Science of Tears and Emotion
The Start of Brain Research
So Lydia Cassone said that they all went back to their respective scientists and asked what on earth this had to do with memory. And do you know that since about the late 1960s and early 1970s we have learned more about the mind, more about the subconscious mind, more about the body, more about the mind/body connection than in any previous 2000 years in our history. Look at just what we’ve learned.
Genome and Proteins
Look at the genome stuff that we’ve learned. Do you know that proteins are being investigated. They say that there are 6 million proteins in the body and when we know all the proteins in the body, we will be able to cure anything in humans. It’s frightening isn’t it, but that’s where it’s going. We’ve learned a lot in the last 40 or so years.
Tears – a Different Chemical Composition
One of the things that we’ve learned, I use in seminars and I think it’s really interesting. You know tears that we have. We can have tears of sadness and we can also have tears of happiness. Well do you know that they have a different chemical composition? So in other words we’re doing something different to our body when we have tears of sadness and tears of joy. Now that coupled with another research scientist, Rappaport, is fantastic information.
Emotion is Memory for the Subconscious Mind
You see, Rappaport showed emotion is memory for the subconscious mind. Emotion is memory and this was proved in 1971. What was actually proved was that emotion is not only involved with memory, it is the very basis on which memory takes place.
A Quick Demonstration
Now, when you think about that, a quick demonstration is that you could go back in your mind right now to something that you didn’t like – something that was an adversity, a trauma ….. OK, no need to go any further as you’ve probably got it already. Don’t think about it any more. But you go there easily, you know what the occasion was, you know what hurt – all that sort of thing.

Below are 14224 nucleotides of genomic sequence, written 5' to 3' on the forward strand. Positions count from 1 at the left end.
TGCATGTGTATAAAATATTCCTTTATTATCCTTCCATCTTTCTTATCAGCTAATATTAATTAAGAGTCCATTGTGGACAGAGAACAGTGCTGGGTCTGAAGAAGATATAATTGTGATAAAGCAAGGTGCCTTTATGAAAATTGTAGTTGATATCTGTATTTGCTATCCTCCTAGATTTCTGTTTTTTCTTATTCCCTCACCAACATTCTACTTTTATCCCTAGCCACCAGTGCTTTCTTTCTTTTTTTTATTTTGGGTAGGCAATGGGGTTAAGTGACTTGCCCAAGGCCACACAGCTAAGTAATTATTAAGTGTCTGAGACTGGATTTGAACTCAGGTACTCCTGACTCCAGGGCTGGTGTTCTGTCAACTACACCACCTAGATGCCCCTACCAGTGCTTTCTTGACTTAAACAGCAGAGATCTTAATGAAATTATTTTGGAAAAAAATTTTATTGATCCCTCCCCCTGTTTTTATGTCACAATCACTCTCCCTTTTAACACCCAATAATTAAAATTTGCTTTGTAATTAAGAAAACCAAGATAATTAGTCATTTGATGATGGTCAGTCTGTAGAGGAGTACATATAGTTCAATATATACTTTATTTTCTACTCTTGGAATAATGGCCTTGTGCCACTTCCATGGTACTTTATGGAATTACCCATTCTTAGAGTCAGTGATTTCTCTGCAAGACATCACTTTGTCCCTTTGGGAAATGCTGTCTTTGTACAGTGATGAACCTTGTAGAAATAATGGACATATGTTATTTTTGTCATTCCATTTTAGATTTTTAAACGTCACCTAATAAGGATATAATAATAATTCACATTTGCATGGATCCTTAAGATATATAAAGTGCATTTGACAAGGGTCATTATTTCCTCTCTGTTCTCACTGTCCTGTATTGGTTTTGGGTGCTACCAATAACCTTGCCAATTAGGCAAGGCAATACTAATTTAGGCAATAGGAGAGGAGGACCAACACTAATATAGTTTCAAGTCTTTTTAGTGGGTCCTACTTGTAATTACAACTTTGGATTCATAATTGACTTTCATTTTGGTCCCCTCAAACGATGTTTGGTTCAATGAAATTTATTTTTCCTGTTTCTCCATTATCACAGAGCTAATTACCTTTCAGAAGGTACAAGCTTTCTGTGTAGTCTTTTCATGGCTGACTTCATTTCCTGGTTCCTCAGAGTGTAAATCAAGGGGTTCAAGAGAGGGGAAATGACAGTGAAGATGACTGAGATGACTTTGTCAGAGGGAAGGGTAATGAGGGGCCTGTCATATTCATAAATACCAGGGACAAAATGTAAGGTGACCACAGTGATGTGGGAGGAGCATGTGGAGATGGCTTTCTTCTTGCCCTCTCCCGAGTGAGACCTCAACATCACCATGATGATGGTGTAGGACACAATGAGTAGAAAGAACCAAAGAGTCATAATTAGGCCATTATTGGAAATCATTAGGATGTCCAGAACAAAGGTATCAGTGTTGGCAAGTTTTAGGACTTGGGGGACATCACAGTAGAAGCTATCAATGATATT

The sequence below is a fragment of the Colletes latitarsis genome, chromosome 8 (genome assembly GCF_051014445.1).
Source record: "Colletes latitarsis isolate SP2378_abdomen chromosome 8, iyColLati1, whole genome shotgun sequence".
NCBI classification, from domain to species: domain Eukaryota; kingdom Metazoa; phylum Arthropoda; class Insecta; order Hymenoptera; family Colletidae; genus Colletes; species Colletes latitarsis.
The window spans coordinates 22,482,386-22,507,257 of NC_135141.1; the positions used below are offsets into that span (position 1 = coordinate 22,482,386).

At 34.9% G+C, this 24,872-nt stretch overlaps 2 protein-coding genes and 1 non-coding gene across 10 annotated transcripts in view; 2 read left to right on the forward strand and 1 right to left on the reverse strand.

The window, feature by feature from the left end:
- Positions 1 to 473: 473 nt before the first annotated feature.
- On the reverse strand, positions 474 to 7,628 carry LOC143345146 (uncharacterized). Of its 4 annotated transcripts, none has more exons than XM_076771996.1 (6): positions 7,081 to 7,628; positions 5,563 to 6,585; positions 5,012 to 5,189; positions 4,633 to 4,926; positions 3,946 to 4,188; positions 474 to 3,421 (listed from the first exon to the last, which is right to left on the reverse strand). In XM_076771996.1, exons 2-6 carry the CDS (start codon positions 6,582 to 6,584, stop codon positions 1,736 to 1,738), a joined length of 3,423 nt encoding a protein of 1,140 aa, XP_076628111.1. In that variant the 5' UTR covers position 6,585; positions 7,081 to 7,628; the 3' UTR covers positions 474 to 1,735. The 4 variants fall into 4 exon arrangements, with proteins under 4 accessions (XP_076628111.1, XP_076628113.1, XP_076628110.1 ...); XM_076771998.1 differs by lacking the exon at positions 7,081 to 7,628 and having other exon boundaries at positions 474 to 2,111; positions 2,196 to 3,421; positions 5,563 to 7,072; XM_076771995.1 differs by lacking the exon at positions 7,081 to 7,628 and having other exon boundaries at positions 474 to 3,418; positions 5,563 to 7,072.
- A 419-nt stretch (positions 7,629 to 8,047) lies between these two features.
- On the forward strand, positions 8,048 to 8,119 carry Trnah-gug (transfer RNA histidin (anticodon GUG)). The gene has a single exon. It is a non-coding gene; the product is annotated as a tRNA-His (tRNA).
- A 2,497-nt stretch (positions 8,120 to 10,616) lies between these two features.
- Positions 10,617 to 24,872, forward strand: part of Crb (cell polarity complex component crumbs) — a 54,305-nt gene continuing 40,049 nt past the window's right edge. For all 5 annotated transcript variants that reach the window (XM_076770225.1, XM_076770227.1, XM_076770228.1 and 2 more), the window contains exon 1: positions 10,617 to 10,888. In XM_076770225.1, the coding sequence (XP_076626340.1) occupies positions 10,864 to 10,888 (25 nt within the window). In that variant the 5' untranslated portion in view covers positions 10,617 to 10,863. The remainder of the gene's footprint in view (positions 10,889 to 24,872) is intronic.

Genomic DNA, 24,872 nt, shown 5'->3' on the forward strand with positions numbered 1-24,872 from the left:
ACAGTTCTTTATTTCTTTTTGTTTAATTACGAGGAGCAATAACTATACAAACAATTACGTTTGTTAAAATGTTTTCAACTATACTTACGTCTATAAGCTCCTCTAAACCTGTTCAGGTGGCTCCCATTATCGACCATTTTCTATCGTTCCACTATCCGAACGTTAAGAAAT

And I could also ask you to go back to a really fantastic event in your life. You might for example go back to when you were riding your two-wheeler bike for the first time, or maybe your first kiss, or maybe a fantastic result at sport or in school, or something like that. We have so many good, joyous occasions in our mind and they will come up.
How Did You Remember
Now, how did you remember them? That’s the key – how did you remember them? To remember either the negative event or the joyous event, did you have to tell other people about it? Did you have to write about it again and again? Did you have to make a mind map about it? Did you have to do all those sorts of things to remember it? No, it just stuck fast didn’t it. It’s right there. So, in other words, the emotion of the event made it stay in your memory.
Remembering With Only Positive Emotion
So now, if we can remember with both negative emotion and positive emotion, do we use negative emotion to enhance imprinting on our memory? The answer is no, because of the tear stuff. Tears of sadness, tears of joy – different chemical constitution. We know we’re doing something different to our body with negative stuff and the negative stuff doesn’t make us feel good. So therefore we only use positive, joyous memory connections to enhance memory within the subconscious mind. So that’s something that came out of this science a long time ago.
By Sandy MacGregor – http://www.selfimprovementdeals.com
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